One day this past July, my dad and I were pulling out of the driveway to make a quick run for groceries. His phone rang, and he answered with his usual upbeat greeting. As I watched him react to what he was hearing on the other line, it didn’t take much to guess what sort of news he was receiving. He kept taking off and putting on his baseball cap, trying to find something to keep his free hand busy. Dad could barely get the words out: His father had developed an illness he wouldn’t be waking up from. I felt gutted. It wasn’t supposed to happen like this.
That night, my dad, oldest brother, and I loaded up the car and headed to Nashville to be with the rest of my dad’s family. Between the first two days at the hospital and the following five at the hospice, we spent seven days saying goodbye to one of the best men I’ll ever know. Most nights I was too afraid to fall asleep because of the possibility of what kind of phone call could wake me up. I held my breath every time I heard my dad or aunt’s phone ring.
We did nearly everything together that week: meals, shifts at the hospice, errands. None of us ever had to carry something out alone. If Grampy opened his eyes even a little, we all gathered around to let him know he was surrounded by love. Dinner outings turned into funeral-planning sessions. To call those meals “difficult” would be an understatement, but we had to honestly confront the reason we were all in Nashville in the first place. We weren’t OK, but we weren’t alone in this.
During that week, it struck me that I wasn’t used to having a reason for feeling so on edge. Anxiety and depression had become my twisted version of normal. They taught me to be content with living my life by two rules: Stay down in the cracks where nobody can see me and don’t leave behind any footprints. Anxiety tried to convince me that I was completely replaceable to my friends, especially when I saw photos on Facebook from their evenings spent on the beach while I was in a different state. Anxiety tried to downplay the fact that those very friends had been texting me throughout the week with prayers, offering to stay up with me on those particularly bad nights, and adamantly asking how I was dealing with the impending loss. Even when I would text one friend about something funny my grandmother said, she would respond with, “But how are you holding up?”
From the day I woke up at home only 24 hours after the funeral, any attempt I made at moving forward felt completely wrong. We’d spent seven days saying goodbye and had to leave for home immediately after the service. I was stressed about putting together the last few arrangements for the UChapters conference, especially since I was the only one from my school who was able to attend. Those ten days between arriving in Nashville and the funeral had worn me down. How could I return to my life when I hadn’t really left my grief behind in Tennessee?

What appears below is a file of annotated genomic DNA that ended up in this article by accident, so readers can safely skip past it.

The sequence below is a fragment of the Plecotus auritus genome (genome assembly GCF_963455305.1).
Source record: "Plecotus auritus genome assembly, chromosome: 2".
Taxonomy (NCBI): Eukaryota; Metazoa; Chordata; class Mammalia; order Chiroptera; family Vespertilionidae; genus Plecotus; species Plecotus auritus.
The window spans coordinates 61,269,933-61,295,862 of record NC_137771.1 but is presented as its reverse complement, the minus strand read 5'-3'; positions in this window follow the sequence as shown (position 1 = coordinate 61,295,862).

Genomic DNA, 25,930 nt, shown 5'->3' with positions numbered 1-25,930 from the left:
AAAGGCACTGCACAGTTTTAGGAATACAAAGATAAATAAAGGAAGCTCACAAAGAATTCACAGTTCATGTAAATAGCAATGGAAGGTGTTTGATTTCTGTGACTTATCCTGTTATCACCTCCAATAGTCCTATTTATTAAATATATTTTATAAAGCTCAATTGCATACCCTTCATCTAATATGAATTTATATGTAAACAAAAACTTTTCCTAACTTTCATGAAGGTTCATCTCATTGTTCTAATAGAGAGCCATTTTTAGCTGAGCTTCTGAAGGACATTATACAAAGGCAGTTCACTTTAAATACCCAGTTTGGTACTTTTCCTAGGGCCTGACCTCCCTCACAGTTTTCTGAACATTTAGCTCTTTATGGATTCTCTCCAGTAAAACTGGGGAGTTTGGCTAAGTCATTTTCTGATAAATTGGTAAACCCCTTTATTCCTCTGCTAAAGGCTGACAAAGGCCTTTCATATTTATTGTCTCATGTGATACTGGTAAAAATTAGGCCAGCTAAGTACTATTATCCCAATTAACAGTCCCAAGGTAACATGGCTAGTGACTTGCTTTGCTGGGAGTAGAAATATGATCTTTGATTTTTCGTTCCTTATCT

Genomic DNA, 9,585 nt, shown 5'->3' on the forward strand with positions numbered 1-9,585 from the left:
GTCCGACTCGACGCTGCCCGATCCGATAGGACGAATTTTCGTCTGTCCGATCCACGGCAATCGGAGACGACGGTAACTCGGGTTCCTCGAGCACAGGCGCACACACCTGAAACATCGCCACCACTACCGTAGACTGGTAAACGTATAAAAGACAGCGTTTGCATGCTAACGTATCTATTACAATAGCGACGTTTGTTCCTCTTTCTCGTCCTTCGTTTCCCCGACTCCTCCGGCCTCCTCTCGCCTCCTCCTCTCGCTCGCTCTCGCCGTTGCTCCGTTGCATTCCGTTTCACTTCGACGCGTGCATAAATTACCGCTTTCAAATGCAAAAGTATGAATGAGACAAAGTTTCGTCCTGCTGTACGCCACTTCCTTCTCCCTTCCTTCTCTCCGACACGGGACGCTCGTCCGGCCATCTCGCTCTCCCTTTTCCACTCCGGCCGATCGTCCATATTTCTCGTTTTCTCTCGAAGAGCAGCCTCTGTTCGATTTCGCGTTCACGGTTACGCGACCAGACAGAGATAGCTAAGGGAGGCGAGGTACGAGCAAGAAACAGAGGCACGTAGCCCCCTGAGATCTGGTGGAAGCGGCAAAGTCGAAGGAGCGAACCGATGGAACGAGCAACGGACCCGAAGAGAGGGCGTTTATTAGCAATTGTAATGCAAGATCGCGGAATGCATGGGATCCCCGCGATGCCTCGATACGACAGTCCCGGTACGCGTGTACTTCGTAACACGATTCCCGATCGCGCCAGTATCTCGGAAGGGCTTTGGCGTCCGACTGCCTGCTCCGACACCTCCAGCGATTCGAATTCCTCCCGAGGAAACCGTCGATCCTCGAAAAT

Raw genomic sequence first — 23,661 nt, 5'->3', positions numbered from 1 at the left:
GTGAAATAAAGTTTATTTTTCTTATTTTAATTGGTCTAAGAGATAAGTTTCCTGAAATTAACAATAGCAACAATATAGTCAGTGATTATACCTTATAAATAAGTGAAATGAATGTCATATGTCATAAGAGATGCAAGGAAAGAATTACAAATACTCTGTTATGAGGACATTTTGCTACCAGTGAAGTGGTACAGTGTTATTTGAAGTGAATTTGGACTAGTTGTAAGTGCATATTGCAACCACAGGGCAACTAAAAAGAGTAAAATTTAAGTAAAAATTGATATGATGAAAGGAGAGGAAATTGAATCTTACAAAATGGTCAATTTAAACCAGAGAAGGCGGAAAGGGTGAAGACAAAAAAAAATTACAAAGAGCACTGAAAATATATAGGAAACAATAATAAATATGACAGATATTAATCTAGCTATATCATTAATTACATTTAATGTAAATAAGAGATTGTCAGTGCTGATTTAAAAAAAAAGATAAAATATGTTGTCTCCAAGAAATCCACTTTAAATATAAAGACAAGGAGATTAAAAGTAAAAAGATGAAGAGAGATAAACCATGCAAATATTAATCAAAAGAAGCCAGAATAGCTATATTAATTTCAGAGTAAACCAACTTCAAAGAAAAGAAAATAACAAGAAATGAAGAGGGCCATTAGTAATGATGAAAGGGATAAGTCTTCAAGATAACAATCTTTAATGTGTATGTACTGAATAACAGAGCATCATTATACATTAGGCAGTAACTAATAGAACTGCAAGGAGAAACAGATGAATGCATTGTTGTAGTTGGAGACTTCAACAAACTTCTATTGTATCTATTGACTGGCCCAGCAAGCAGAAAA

The beginning of the conference marked exactly two weeks from when my brother and I walked out of our grandfather’s room at the hospice for the last time. Now there was only a quiet two-hour drive from home to Cape Canaveral. With my suitcase dropped off and my dad back on his way home, I had no choice but to enter the conference center.
One of the first things we discussed that day was the importance of community: “Community is where we are reminded of who we are because it can be so easy to forget.” Nearly every text I sent during those ten days was focused on updating my friends of what was going on with those around me, while nearly every text I received was asking about me, making sure I was OK. During that time, they reminded me who I was. They reminded me that I matter.
That weekend, I realized I didn’t have to fake it and keep my grief to myself. So during the final dinner, wearing the same dress I had worn eleven days earlier to the funeral, I took a chance on opening up to the group I’d recently befriended. The conversation at our table had turned to the subject of tattoos. Since returning home, I’d been turning over in my mind possibly getting Grampy’s signature tattooed on me some day in the future. I shared that, explaining how he’d passed just two weeks ago. This new little community of ours was thoughtful and kind. They, along with the entire conference community, filled my heart back up to the brim. It was a weekend of honesty, growth, necessary lessons, and new friendships that I’ll never forget.
It’s going to sting every birthday that my grandfather isn’t singing off-key on the other end of the phone and asking when we’ll come up again to visit. There are going to be a lot of moments every Christmas where it’ll hurt to realize that we won’t have to shop for treats to fill his “Santa’s Hot Pants” stocking. But it’s OK if I feel that way sometimes. Seven days of saying goodbye to my grandfather were exhausting, but seeing how over a hundred people were impacted by his life to come to the visitation reminds me that I still have time; I don’t have to pull myself up out of the cracks on my own. I may not be OK in those moments, but his visitation and my weekend at the conference showed me that I’ll never have to face my grief or fears alone.